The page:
• Requiring states to financially support the lowest-performing schools and districts and reward the schools and districts that make the most progress.
  • Encouraging states to implement evaluation systems for teachers and principals.
  • Providing funds to states and districts that improve the effectiveness of teachers and school administration in high-poverty, high-minority schools.
  • Investing in traditional and alternative teacher preparation programs that prepare, place and support teachers and principals in high-need schools.
  • Making dramatic changes to low-performing schools that do not demonstrate progress over time.
  • Supporting and strengthening programs for disabled students, ESL students, rural students and delinquent students.
  • Continuing Race to the Top incentives for systemic reforms at the state level and offering new incentives to school districts that take on ambitious reforms.
  • Supporting expansion of public school choice options and high-performing charter schools.
  • Increasing access to college-level courses, dual credit courses and other accelerated courses in high-need schools.

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Reactions to Obama's Reform Proposal

Obama's blueprint for education has received a great deal of attention over the last week. Many people seem to approve of the fact that the blueprint steers away from labeling and sanctioning schools that don't make adequate yearly progress on standardized tests. There have also been positive reactions to the idea of focusing on the most chronically failing schools.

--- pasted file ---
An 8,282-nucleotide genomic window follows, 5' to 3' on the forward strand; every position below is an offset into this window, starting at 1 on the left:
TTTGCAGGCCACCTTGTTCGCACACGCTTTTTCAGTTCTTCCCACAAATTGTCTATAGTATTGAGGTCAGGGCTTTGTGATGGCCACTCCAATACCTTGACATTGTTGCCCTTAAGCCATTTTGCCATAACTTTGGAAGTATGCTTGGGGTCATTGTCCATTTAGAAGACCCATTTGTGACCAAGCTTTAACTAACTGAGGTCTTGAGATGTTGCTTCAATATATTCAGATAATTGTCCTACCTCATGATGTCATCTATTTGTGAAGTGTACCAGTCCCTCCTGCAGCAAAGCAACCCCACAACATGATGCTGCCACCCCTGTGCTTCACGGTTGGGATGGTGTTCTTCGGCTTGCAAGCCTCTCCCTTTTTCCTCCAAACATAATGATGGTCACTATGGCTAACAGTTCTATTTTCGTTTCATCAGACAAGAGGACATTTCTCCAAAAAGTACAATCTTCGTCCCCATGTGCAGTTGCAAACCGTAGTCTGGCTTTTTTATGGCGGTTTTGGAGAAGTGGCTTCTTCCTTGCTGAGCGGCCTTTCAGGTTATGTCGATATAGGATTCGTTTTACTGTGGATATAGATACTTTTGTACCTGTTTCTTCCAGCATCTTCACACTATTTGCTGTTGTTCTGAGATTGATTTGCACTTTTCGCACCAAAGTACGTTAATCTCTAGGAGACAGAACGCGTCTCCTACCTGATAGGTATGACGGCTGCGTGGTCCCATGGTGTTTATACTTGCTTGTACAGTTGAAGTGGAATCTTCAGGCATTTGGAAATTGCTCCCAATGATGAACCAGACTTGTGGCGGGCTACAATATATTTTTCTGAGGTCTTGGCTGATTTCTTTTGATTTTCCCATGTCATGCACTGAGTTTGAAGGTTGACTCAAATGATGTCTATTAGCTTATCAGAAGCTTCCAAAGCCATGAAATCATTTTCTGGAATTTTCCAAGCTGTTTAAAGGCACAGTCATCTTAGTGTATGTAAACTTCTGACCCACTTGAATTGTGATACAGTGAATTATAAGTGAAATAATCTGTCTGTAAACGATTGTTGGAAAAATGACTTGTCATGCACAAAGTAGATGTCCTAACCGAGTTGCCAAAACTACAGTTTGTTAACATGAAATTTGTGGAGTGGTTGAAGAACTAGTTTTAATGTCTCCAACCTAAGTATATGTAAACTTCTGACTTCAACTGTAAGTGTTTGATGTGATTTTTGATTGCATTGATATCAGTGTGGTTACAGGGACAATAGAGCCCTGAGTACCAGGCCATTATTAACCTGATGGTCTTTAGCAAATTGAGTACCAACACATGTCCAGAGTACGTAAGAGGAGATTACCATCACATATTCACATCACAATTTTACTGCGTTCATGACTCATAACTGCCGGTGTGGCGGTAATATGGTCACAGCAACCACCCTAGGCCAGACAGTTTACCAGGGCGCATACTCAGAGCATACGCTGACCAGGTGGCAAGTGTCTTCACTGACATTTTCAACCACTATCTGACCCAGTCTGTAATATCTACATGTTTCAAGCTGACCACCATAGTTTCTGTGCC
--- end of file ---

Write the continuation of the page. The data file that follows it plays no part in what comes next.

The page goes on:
'This blueprint lays the right markers to help us reset the bar for our students and the nation,' said Rep. George Miller, chairman of the Education and Labor Committee.

Jack Jennings, president of the Center for Education Policy, called Obama's blueprint 'thoughtful' and an improvement over what's there.'

But the revised plan doesn't sit well with everyone. Teachers unions have openly criticized the proposal, saying that it still puts too much emphasis on standardized test scores and makes unfair demands of teachers.

'Teachers alone cannot turn around struggling schools, and the administration's plans put 100 percent of the responsibility on teachers,' said Randi Weingarten, the president of the American Federation of Teachers.

The unions also have concerns about the school intervention models proposed by the administration. School districts that need help financing turnarounds will have to use at least one of these models to receive federal money. Of the four models proposed by the administration, three require dismissing teachers and principals.

'Under these proposals, school districts can carry out mass firings of teachers, without any evidence that a valid evaluation system is in place or being used,' said Weingarten.

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What Do You Think?

What do you think of Obama's blueprint for education reform? Is it the recipe our schools need to ensure every student is college- and career-ready by 2020? Does it put unfair pressure on teachers? Will Congress rewrite the proposal? Send us a tweet and share your thoughts @Studydotcom.